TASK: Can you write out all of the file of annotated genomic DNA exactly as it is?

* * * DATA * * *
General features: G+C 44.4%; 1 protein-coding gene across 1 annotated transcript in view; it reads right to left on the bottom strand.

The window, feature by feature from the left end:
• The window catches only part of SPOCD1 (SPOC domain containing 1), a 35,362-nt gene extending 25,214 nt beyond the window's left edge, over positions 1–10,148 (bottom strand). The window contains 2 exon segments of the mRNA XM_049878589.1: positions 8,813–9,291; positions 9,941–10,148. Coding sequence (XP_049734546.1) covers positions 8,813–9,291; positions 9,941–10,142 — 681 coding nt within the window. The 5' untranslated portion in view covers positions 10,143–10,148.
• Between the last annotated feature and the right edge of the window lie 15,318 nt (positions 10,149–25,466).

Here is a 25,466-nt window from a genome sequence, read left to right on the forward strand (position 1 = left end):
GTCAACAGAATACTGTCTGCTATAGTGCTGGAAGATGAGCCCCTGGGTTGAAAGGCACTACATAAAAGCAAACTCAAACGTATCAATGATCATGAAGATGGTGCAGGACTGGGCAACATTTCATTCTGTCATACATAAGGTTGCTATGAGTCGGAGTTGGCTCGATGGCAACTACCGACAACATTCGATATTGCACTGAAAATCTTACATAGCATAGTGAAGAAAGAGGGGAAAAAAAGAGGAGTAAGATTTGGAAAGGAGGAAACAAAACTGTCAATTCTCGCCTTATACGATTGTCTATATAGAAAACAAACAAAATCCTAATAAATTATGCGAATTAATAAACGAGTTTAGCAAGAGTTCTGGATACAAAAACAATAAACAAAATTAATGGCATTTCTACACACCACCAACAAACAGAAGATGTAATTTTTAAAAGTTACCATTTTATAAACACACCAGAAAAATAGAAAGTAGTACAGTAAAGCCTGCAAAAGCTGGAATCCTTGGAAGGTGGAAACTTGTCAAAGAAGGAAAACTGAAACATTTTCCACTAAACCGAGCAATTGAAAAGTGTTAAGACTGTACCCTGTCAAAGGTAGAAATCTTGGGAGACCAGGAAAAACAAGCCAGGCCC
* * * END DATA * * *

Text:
General features: G+C 44.4%; 1 protein-coding gene across 1 annotated transcript in view; it reads right to left on the bottom strand.

The window, feature by feature from the left end:
• The window catches only part of SPOCD1 (SPOC domain containing 1), a 35,362-nt gene extending 25,214 nt beyond the window's left edge, over positions 1–10,148 (bottom strand). The window contains 2 exon segments of the mRNA XM_049878589.1: positions 8,813–9,291; positions 9,941–10,148. Coding sequence (XP_049734546.1) covers positions 8,813–9,291; positions 9,941–10,142 — 681 coding nt within the window. The 5' untranslated portion in view covers positions 10,143–10,148.
• Between the last annotated feature and the right edge of the window lie 15,318 nt (positions 10,149–25,466).

Here is a 25,466-nt window from a genome sequence, read left to right on the forward strand (position 1 = left end):
GTCAACAGAATACTGTCTGCTATAGTGCTGGAAGATGAGCCCCTGGGTTGAAAGGCACTACATAAAAGCAAACTCAAACGTATCAATGATCATGAAGATGGTGCAGGACTGGGCAACATTTCATTCTGTCATACATAAGGTTGCTATGAGTCGGAGTTGGCTCGATGGCAACTACCGACAACATTCGATATTGCACTGAAAATCTTACATAGCATAGTGAAGAAAGAGGGGAAAAAAAGAGGAGTAAGATTTGGAAAGGAGGAAACAAAACTGTCAATTCTCGCCTTATACGATTGTCTATATAGAAAACAAACAAAATCCTAATAAATTATGCGAATTAATAAACGAGTTTAGCAAGAGTTCTGGATACAAAAACAATAAACAAAATTAATGGCATTTCTACACACCACCAACAAACAGAAGATGTAATTTTTAAAAGTTACCATTTTATAAACACACCAGAAAAATAGAAAGTAGTACAGTAAAGCCTGCAAAAGCTGGAATCCTTGGAAGGTGGAAACTTGTCAAAGAAGGAAAACTGAAACATTTTCCACTAAACCGAGCAATTGAAAAGTGTTAAGACTGTACCCTGTCAAAGGTAGAAATCTTGGGAGACCAGGAAAAACAAGCCAGGCCC